Answer: "There are a lot more people looking for jobs. We are seeing nearly a 100% increase in applications to our firm from European candidates. It is not just people seeking better opportunities, but people who have been laid off or who are about to be laid off, either at large corporations or at smaller firms that are losing their financing or customers. We just heard from one outstanding candidate today who said that his company is going to lay off 65% of their staff and they will be closing sales offices in several western European countries. It is easier to interest candidates in exciting career opportunities because they are so scarce, but sometimes in a bad economy people are afraid to leave mediocre jobs because they are concerned about giving up a 'known' for an 'unknown.' By its nature, every new job entails a certain degree of risk, so people tend to be very cautious. That is fine with us, because regardless of the economy or the candidate's status, we always encourage our candidates to carefully scrutinize our client-companies. In our contracts with our client-companies we actually oblige them to state all known negatives or possible negatives to our candidates before they take their job. And we always encourage our candidates to "interview the company" as carefully as companies interview candidates."
 
 

Question 4: As a recruitment company have you seen a drop off in requests from employers? Has it changed your business?

Answer: "Actually, we have seen a significant increase in requests from employers in Europe, or from companies in other regions seeking executives and managers for their operations in Europe. This is largely the cumulative result of years of recruiting dynamic managers in Europe and from getting repeat business from our clients, particularly those that need to readjust their management team for slow markets. Because our practice areas stretch across many different sectors, job disciplines and regions, we are able to offer our clients candidates with skills, contacts and knowledge that they will need to reposition themselves or to become more efficient. And when the European economy is slowing, we are able to provide candidates to firms wishing to move into other world markets, such as North America, Latin America, Asia, Africa, or the Middle East. Even Eastern European countries -- particularly the countries that are in NATO or that are candidates to join NATO or the European Union -- are potentially fertile grounds for European companies to move into. There is plenty of business in Europe and overseas for high tech companies, but without the right aggressive managers to point to other options, a company can only sit around waiting for their competitors to move ahead."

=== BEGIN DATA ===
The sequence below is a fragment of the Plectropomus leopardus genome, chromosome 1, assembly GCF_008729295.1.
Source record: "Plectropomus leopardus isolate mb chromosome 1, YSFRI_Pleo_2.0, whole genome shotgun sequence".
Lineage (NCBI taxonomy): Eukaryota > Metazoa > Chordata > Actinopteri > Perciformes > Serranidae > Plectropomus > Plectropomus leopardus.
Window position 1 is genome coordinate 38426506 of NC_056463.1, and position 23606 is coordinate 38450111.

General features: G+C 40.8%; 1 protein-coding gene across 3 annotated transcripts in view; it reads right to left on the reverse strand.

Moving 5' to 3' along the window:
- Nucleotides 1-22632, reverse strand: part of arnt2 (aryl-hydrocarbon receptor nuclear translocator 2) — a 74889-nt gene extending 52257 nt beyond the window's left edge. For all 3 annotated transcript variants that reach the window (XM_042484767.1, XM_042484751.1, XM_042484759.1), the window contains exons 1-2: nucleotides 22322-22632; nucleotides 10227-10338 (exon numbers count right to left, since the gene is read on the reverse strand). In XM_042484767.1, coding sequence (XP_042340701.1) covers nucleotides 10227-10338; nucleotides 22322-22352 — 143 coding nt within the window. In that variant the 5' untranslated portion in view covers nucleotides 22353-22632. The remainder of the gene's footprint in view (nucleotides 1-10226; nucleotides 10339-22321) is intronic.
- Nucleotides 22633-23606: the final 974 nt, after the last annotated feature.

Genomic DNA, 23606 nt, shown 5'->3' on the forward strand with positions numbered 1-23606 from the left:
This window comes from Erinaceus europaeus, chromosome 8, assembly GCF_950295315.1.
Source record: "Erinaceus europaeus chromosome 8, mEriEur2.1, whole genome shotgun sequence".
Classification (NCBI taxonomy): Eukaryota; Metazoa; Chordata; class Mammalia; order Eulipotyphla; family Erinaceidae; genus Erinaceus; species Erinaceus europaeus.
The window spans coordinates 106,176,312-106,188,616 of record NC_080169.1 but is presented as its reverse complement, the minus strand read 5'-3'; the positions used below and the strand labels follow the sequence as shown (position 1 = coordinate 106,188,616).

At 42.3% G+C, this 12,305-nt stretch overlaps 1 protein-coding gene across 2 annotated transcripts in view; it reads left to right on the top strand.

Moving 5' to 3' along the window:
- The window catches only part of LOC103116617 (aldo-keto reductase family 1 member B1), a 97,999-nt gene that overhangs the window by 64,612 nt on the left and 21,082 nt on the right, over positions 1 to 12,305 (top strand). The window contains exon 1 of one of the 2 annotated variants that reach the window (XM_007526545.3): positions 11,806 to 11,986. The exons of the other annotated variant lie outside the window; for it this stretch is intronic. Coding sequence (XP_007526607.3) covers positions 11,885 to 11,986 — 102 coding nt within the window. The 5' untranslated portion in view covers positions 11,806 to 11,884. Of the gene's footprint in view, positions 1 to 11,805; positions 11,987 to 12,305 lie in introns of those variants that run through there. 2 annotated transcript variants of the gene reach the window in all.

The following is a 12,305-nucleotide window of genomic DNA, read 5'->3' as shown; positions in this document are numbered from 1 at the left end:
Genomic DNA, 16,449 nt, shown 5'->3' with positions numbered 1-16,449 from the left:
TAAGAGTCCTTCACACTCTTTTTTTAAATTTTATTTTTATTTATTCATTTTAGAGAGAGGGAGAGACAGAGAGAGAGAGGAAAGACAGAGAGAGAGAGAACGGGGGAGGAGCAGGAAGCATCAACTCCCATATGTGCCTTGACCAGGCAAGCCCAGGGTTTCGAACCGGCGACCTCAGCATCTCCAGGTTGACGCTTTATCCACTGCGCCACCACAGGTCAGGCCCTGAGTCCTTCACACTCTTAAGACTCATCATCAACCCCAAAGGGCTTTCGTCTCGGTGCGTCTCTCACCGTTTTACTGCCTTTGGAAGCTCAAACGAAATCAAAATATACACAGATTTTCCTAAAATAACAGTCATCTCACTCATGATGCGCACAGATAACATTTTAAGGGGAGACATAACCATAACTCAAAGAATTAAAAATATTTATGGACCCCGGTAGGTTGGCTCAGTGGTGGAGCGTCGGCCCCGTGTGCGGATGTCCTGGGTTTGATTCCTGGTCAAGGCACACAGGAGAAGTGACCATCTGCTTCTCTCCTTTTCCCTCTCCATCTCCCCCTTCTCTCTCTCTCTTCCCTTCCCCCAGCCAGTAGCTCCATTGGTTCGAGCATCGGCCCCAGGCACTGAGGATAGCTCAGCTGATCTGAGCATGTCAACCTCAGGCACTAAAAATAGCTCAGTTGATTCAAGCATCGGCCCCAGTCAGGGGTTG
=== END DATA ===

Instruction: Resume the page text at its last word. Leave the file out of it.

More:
"We also are very unusual - perhaps unique in the world - in that we absolutely refuse to accept retainers or exclusives for any executive search assignment, even for CEO's. We believe that retainers are a passť practice that essentially forces the client to pay in advance and passively take whatever candidates they are given -- a recipe for bad feelings and a sloppy way to make a top level hire. We are so confident of our candidates' abilities to stand on their own merits against our competitors' candidates, that we are essentially willing to risk our time, money, labor and resources 'free of charge' in the expectation that our clients will want to hire our candidates. Companies love that there is virtually no risk in talking to us or to our candidates. Our success-orientation particularly is attractive in slow economies, when a hiring manager can get in trouble for giving large retainers to a search firm that has not even produced one candidate to evaluate, that won't allow its client to see candidates from other firms, and that often takes months to, as they say 'complete a search,' which to them means to produce a handful of candidates to fulfill their obligations, and not necessarily to find the right candidate or the best candidate. In one search that we're doing right now, for example, we were able to identify seven top candidates for a European Managing Director position at a US software firm within two weeks, and our client will not have to pay our fees unless they find that our candidates are better than all others that they choose to interview. Good economy or slow economy, it's no wonder that companies would find our system attractive for their executive management hires."